As showed in the algorithm in Table 33-3, the anticipate() function returns a list of anticipations. Each anticipation corresponds to an experiment associated with a proclivity value for performing this experiment. The proclivity is computed on the basis of the possible interactions that may actually be enacted as an effect of performing this experiment, as far as the system can tell from its experience.
For the anticipate() function to work similarly with composite interactions as it does with primitive interactions, composite interactions must also be associated with experiments. In fact, the system must learn that a composite interaction corresponds to an abstract experiment performed with reference to an abstract environment (the reactive part) that returns an abstract result.
See how this problem fits nicely with the constructivist learning challenge (introduced in the readings on Page 36): learning to interpret sensorimotor interactions as consisting of performing experiments on an external reality, and to interpret the results of these experiments as information about that reality.
The rest of this page presents our first step towards addressing this challenge. We will develop this question further in the next lesson.
Figure 44 illustrates the implementation of the learnCompositeInteraction() function so as to implement recursive learning of a hierarchy of composite interactions.
Figure 44: Recursive learning of composite interactions.
Figure 44 distinguishes between the Interaction Time (arrow at the bottom corresponding to the agent/environment coupling) and the Decision Time (staircase shaped arrow corresponding to the proactive/reactive coupling that rises over time). The learning occurs at the level of the Decision Time to learn higher-level composite interactions on top of enacted composite interactions. In gray rectangles indicate the composite interactions that are learned or reinforced at the end of decision cycle td. The system learns the composite interaction 〈ecd-1,ecd〉 made of the sequence of the previous enacted composite interaction ecd-1 and the last enacted composite interaction ecd. This is similar to Page 32 except that the learning can apply to composite interactions rather than primitive interactions only. Additionally, the system learns the composite interaction 〈ecd-2,〈ecd-1,ecd〉〉. This way, if ecd-2 is enacted again, 〈ecd-2,〈ecd-1,ecd〉〉 will be re-activated and will propose to enact its post-interaction 〈ecd-1,ecd〉. The system has thus learned to re-enact 〈ecd-1,ecd〉 as a sequence, hence the self-programming effect. The higher-level composite interaction 〈〈ecd-2,ecd-1〉,ecd〉 is also learned so that it can be re-activated in the context when 〈ecd-2,ecd-1〉 is enacted again, and propose its post-interaction ecd.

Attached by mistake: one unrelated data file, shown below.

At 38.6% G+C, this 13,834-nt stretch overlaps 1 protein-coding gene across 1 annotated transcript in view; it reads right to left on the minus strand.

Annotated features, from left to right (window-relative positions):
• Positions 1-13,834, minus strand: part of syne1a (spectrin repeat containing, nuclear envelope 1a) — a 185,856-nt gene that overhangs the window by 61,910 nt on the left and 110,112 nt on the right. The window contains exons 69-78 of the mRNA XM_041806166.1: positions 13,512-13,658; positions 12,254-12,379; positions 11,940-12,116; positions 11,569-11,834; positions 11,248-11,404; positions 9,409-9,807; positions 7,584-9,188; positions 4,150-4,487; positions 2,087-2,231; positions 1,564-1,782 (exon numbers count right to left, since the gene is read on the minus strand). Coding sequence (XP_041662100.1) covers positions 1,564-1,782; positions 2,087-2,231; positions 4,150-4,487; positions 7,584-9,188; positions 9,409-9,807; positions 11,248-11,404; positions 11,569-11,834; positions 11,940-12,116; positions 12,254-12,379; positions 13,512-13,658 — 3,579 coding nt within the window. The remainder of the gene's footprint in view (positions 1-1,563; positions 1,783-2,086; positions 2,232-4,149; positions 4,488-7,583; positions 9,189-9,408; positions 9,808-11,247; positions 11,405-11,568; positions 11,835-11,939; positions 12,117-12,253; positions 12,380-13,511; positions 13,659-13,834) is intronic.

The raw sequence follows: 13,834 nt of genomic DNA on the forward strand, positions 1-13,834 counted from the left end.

When a new composite interaction ic is added to the set Id of known interactions at time td, a new abstract experiment ea is added to the set Ed of known experiments at time td, and a new abstract result ra is added to the set Rd of known results at time td, such that ic = 〈ea,ra〉.
Abstract experiments are called abstract because the environment cannot process them directly. The environment (or robot's interface) is only programmed to interpret a predefined set of experiments that we now call concrete. To perform an abstract experiment ea, the agent must perform a series of concrete experiments and check their results. That is, the agent must try to enact the composite interaction ic from which the abstract experiment ea was constructed.
If the chooseExperiment() function chooses experiment ea, then the system tries to enact ic. If this tentative enaction fails and results in the enacted composite interaction ec ∈ Id+1, then the system creates the abstract result rf ∈ Rd+1, so that ec = 〈ea,rf〉 .
The next time the system considers choosing experiment ea, it will compute the proclivity for ea based on the anticipation of succeeding enacting ic and getting result ra, balanced with the anticipation of actually enacting ec and getting result rf.
As a result of this mechanism, composite interactions can have two forms: the sequential form 〈pre-interaction,post-interaction〉 and the abstract form 〈experiment,result〉. We differentiate between these two forms by noting abstract experiments and results in initial caps separated by the "|" symbol: 〈EXPERIMENT|RESULT〉. We will use this notation in the trace in Page 46.
This mechanism is a critical step to implementing self-programming agents. Nevertheless, it opens many questions that remain to be addressed. For example, how to organize experiments and results to construct a coherent model of reality?
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